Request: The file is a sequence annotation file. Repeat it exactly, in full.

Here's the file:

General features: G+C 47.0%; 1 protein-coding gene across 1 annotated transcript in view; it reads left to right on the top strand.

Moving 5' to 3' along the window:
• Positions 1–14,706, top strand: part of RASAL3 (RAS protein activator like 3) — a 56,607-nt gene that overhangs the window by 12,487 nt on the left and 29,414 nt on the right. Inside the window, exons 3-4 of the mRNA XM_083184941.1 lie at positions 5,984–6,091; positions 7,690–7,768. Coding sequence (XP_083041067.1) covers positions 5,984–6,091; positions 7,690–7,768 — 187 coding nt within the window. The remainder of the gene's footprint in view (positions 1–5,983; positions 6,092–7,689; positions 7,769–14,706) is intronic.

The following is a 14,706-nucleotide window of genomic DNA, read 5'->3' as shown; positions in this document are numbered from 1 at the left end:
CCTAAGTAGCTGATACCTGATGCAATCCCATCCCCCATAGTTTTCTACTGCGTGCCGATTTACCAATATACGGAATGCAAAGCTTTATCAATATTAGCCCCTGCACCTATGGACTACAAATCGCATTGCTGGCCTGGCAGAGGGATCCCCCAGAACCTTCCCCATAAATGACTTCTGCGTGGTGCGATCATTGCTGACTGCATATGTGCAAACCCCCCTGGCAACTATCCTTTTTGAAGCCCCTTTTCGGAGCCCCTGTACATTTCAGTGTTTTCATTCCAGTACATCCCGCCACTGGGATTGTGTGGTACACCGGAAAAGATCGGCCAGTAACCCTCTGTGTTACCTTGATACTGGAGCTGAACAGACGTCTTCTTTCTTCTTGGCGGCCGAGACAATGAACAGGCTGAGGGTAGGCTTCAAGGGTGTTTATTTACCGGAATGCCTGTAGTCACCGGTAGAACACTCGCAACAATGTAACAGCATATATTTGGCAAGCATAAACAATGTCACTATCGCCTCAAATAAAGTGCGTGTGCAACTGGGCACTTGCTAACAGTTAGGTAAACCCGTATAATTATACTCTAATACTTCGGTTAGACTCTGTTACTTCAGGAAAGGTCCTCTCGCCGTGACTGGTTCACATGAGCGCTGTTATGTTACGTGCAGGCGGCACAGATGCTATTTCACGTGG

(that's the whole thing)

General features: G+C 47.0%; 1 protein-coding gene across 1 annotated transcript in view; it reads left to right on the top strand.

Moving 5' to 3' along the window:
• Positions 1–14,706, top strand: part of RASAL3 (RAS protein activator like 3) — a 56,607-nt gene that overhangs the window by 12,487 nt on the left and 29,414 nt on the right. Inside the window, exons 3-4 of the mRNA XM_083184941.1 lie at positions 5,984–6,091; positions 7,690–7,768. Coding sequence (XP_083041067.1) covers positions 5,984–6,091; positions 7,690–7,768 — 187 coding nt within the window. The remainder of the gene's footprint in view (positions 1–5,983; positions 6,092–7,689; positions 7,769–14,706) is intronic.

The following is a 14,706-nucleotide window of genomic DNA, read 5'->3' as shown; positions in this document are numbered from 1 at the left end:
CCTAAGTAGCTGATACCTGATGCAATCCCATCCCCCATAGTTTTCTACTGCGTGCCGATTTACCAATATACGGAATGCAAAGCTTTATCAATATTAGCCCCTGCACCTATGGACTACAAATCGCATTGCTGGCCTGGCAGAGGGATCCCCCAGAACCTTCCCCATAAATGACTTCTGCGTGGTGCGATCATTGCTGACTGCATATGTGCAAACCCCCCTGGCAACTATCCTTTTTGAAGCCCCTTTTCGGAGCCCCTGTACATTTCAGTGTTTTCATTCCAGTACATCCCGCCACTGGGATTGTGTGGTACACCGGAAAAGATCGGCCAGTAACCCTCTGTGTTACCTTGATACTGGAGCTGAACAGACGTCTTCTTTCTTCTTGGCGGCCGAGACAATGAACAGGCTGAGGGTAGGCTTCAAGGGTGTTTATTTACCGGAATGCCTGTAGTCACCGGTAGAACACTCGCAACAATGTAACAGCATATATTTGGCAAGCATAAACAATGTCACTATCGCCTCAAATAAAGTGCGTGTGCAACTGGGCACTTGCTAACAGTTAGGTAAACCCGTATAATTATACTCTAATACTTCGGTTAGACTCTGTTACTTCAGGAAAGGTCCTCTCGCCGTGACTGGTTCACATGAGCGCTGTTATGTTACGTGCAGGCGGCACAGATGCTATTTCACGTGG